In an attempt to enhance road safety and reduce accidents, the European Union is set to enforce a new regulation requiring all newly launched cars to be equipped with Intelligent Speed Assist (ISA) systems by 7 July 2024. This directive, part of the 2019/2044 regulation by the European Commission, mandates that even unregistered vehicles currently on dealer lots must be retrofitted with these speed limiters before they can be sold.

The European Commission's legislation, which took effect on 6 July 2022, aims to curb speeding and improve overall road safety across the continent. Speed limiters, or ISAs, are systems designed to prevent vehicles from exceeding the speed limit by either warning the driver or actively limiting the vehicle's speed.

Despite this sweeping change across the EU, Great Britain has decided not to implement the regulation. The UK Department for Transport (DfT) has confirmed that cars in Great Britain will remain unaffected by this mandate. However, the regulation will apply to vehicles in Northern Ireland, aligning with EU standards due to the specific regulatory circumstances post-Brexit.

The DfT stated that while this particular safety measure isn't being adopted in Great Britain at the moment, they are continually researching advancements in transport technology. The aim is to ensure that journeys are safe and reliable, and contribute to lower emissions, indicating that the UK may consider similar technologies in the future.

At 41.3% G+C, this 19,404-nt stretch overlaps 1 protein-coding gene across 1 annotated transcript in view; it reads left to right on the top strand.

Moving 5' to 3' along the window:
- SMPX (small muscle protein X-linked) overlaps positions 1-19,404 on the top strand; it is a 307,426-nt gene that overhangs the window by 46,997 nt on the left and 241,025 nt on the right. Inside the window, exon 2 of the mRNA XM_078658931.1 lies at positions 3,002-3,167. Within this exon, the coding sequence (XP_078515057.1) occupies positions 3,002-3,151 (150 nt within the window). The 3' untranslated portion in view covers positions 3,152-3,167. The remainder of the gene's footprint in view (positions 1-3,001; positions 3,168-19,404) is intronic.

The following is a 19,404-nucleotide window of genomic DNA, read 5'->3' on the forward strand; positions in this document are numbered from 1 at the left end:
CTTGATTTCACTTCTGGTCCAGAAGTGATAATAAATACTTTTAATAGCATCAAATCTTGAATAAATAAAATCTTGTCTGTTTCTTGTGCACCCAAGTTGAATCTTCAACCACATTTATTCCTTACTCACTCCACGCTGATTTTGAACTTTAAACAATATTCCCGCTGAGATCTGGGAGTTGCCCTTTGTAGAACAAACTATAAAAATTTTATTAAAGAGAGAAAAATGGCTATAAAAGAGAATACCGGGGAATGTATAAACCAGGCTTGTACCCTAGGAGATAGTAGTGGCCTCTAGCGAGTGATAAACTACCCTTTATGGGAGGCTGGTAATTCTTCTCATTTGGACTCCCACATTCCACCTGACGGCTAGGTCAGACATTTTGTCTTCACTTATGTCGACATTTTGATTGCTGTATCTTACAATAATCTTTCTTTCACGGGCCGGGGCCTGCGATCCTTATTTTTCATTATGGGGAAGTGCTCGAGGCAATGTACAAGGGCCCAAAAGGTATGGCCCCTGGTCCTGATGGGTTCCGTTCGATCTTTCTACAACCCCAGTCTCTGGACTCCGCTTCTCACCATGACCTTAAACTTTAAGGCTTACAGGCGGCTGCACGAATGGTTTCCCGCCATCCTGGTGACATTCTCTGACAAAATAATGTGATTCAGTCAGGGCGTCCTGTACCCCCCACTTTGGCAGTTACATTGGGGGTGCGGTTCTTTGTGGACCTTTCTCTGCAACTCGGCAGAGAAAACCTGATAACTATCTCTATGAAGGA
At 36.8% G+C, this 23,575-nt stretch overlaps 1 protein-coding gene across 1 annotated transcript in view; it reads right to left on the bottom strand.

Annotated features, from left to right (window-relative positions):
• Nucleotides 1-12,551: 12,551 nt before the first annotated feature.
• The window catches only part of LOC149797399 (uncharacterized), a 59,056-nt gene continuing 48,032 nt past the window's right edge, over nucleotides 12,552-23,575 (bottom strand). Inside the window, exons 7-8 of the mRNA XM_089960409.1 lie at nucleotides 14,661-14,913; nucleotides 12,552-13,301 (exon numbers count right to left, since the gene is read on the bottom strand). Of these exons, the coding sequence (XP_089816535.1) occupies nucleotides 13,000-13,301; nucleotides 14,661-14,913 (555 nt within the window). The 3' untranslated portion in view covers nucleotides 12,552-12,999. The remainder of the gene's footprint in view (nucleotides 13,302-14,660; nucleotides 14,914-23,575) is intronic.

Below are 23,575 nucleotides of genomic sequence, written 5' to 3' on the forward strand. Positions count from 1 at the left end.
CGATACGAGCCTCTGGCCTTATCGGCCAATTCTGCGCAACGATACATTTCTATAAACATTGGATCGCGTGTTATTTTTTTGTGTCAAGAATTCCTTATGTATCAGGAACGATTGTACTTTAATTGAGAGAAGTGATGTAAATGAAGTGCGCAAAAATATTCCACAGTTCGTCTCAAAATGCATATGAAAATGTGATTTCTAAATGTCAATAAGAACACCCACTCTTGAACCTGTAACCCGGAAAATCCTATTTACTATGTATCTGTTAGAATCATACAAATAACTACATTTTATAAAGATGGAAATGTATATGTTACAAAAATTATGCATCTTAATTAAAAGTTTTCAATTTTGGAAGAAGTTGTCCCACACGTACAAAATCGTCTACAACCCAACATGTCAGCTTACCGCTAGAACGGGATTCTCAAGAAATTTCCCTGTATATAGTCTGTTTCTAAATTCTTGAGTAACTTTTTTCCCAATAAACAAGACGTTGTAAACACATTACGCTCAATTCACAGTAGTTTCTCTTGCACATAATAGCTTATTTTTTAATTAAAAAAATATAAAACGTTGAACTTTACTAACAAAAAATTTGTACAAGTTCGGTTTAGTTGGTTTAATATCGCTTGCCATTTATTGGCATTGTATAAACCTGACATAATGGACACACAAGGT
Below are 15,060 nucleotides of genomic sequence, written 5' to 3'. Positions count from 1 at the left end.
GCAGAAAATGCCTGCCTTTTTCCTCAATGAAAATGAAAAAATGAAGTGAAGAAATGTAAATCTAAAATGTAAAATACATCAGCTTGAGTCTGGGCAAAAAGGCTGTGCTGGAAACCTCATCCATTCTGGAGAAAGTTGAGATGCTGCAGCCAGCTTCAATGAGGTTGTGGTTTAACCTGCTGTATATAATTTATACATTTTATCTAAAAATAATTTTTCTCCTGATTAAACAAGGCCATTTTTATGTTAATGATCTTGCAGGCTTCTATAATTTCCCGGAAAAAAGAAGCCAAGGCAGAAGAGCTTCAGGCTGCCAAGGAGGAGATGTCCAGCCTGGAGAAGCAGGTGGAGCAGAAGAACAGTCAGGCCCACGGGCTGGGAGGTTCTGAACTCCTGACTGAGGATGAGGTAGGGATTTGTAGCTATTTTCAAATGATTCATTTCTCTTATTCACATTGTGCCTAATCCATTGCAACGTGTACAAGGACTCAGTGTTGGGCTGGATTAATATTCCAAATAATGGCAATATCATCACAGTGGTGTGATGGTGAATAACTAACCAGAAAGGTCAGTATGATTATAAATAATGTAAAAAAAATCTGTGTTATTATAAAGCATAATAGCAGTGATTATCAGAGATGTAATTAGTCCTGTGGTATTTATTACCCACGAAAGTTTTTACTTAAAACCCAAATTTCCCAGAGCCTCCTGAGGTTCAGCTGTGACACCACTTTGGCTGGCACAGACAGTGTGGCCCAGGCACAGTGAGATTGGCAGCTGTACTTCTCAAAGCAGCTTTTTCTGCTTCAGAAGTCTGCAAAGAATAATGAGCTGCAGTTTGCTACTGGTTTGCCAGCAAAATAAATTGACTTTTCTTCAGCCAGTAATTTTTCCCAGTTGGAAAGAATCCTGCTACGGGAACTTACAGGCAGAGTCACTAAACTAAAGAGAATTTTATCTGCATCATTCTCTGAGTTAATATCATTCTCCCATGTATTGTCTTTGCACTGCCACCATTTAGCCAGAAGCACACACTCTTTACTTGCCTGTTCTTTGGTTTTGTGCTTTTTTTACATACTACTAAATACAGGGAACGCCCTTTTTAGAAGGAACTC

The introduction of ISAs has sparked some debate, particularly regarding the potential annoyance of warning signals for drivers. To address this, manufacturers are given four options to alert drivers when they exceed speed limits – a gentle pushback on the driver's foot; automatic reduction of propulsion power, which can be overridden by pushing the pedal; flashing visual signals followed by audio cues if the speeding continues; visual cues followed by pedal vibrations, escalating to combined signals that time out if ignored.

This new regulation is part of a broader EU strategy to incorporate advanced safety technologies into all new vehicles. Other mandatory features include automated emergency braking (AEB), lane-keeping assistance, and advanced driver distraction warning systems. These technologies are intended to mitigate human error, which is a significant factor in road accidents, and to ensure a safer driving environment for all road users.

Looking ahead, the EU is also gearing up for additional mandatory legislation in the automotive industry. There are also plans to mandate more sophisticated pedestrian and cyclist detection systems to enhance urban safety. Additionally, the push for environmental sustainability will see stricter emission standards and a greater emphasis on electric vehicle production and infrastructure, aiming to reduce the carbon footprint of the transport sector significantly.